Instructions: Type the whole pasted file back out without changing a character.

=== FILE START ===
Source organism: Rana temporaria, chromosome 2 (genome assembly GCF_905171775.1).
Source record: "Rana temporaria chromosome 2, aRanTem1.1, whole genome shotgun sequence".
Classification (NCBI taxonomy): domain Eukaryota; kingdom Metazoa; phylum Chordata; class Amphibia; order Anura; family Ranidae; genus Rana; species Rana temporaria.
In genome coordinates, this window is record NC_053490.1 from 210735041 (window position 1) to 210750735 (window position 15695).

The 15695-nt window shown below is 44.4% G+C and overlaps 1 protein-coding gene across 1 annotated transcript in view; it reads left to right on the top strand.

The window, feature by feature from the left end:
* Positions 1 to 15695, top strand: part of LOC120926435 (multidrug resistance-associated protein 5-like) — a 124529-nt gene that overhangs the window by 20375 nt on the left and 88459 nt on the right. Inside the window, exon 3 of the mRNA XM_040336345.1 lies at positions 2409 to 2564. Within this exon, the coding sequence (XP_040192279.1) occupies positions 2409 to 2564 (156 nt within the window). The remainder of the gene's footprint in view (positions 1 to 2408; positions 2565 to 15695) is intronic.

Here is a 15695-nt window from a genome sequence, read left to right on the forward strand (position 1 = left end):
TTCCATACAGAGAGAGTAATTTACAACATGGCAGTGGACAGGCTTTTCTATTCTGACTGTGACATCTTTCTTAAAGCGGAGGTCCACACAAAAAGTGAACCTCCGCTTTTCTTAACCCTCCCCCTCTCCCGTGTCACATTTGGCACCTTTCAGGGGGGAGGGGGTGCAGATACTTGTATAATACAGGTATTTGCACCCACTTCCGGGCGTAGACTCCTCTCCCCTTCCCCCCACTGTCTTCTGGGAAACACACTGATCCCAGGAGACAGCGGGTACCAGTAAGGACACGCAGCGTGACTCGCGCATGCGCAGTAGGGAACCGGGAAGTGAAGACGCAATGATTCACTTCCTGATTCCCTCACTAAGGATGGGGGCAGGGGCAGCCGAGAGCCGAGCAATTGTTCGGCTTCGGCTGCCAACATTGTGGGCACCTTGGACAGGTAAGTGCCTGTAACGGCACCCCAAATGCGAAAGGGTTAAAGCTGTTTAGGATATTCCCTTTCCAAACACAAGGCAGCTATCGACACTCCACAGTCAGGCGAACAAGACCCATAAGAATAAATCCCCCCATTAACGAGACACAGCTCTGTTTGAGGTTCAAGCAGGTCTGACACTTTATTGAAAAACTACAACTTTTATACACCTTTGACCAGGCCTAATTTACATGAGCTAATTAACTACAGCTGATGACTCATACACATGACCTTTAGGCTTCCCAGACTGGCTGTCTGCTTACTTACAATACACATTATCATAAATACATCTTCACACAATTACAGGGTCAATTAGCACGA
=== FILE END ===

Source organism: Rana temporaria, chromosome 2 (genome assembly GCF_905171775.1).
Source record: "Rana temporaria chromosome 2, aRanTem1.1, whole genome shotgun sequence".
Classification (NCBI taxonomy): domain Eukaryota; kingdom Metazoa; phylum Chordata; class Amphibia; order Anura; family Ranidae; genus Rana; species Rana temporaria.
In genome coordinates, this window is record NC_053490.1 from 210735041 (window position 1) to 210750735 (window position 15695).

The 15695-nt window shown below is 44.4% G+C and overlaps 1 protein-coding gene across 1 annotated transcript in view; it reads left to right on the top strand.

The window, feature by feature from the left end:
* Positions 1 to 15695, top strand: part of LOC120926435 (multidrug resistance-associated protein 5-like) — a 124529-nt gene that overhangs the window by 20375 nt on the left and 88459 nt on the right. Inside the window, exon 3 of the mRNA XM_040336345.1 lies at positions 2409 to 2564. Within this exon, the coding sequence (XP_040192279.1) occupies positions 2409 to 2564 (156 nt within the window). The remainder of the gene's footprint in view (positions 1 to 2408; positions 2565 to 15695) is intronic.

Here is a 15695-nt window from a genome sequence, read left to right on the forward strand (position 1 = left end):
TTCCATACAGAGAGAGTAATTTACAACATGGCAGTGGACAGGCTTTTCTATTCTGACTGTGACATCTTTCTTAAAGCGGAGGTCCACACAAAAAGTGAACCTCCGCTTTTCTTAACCCTCCCCCTCTCCCGTGTCACATTTGGCACCTTTCAGGGGGGAGGGGGTGCAGATACTTGTATAATACAGGTATTTGCACCCACTTCCGGGCGTAGACTCCTCTCCCCTTCCCCCCACTGTCTTCTGGGAAACACACTGATCCCAGGAGACAGCGGGTACCAGTAAGGACACGCAGCGTGACTCGCGCATGCGCAGTAGGGAACCGGGAAGTGAAGACGCAATGATTCACTTCCTGATTCCCTCACTAAGGATGGGGGCAGGGGCAGCCGAGAGCCGAGCAATTGTTCGGCTTCGGCTGCCAACATTGTGGGCACCTTGGACAGGTAAGTGCCTGTAACGGCACCCCAAATGCGAAAGGGTTAAAGCTGTTTAGGATATTCCCTTTCCAAACACAAGGCAGCTATCGACACTCCACAGTCAGGCGAACAAGACCCATAAGAATAAATCCCCCCATTAACGAGACACAGCTCTGTTTGAGGTTCAAGCAGGTCTGACACTTTATTGAAAAACTACAACTTTTATACACCTTTGACCAGGCCTAATTTACATGAGCTAATTAACTACAGCTGATGACTCATACACATGACCTTTAGGCTTCCCAGACTGGCTGTCTGCTTACTTACAATACACATTATCATAAATACATCTTCACACAATTACAGGGTCAATTAGCACGA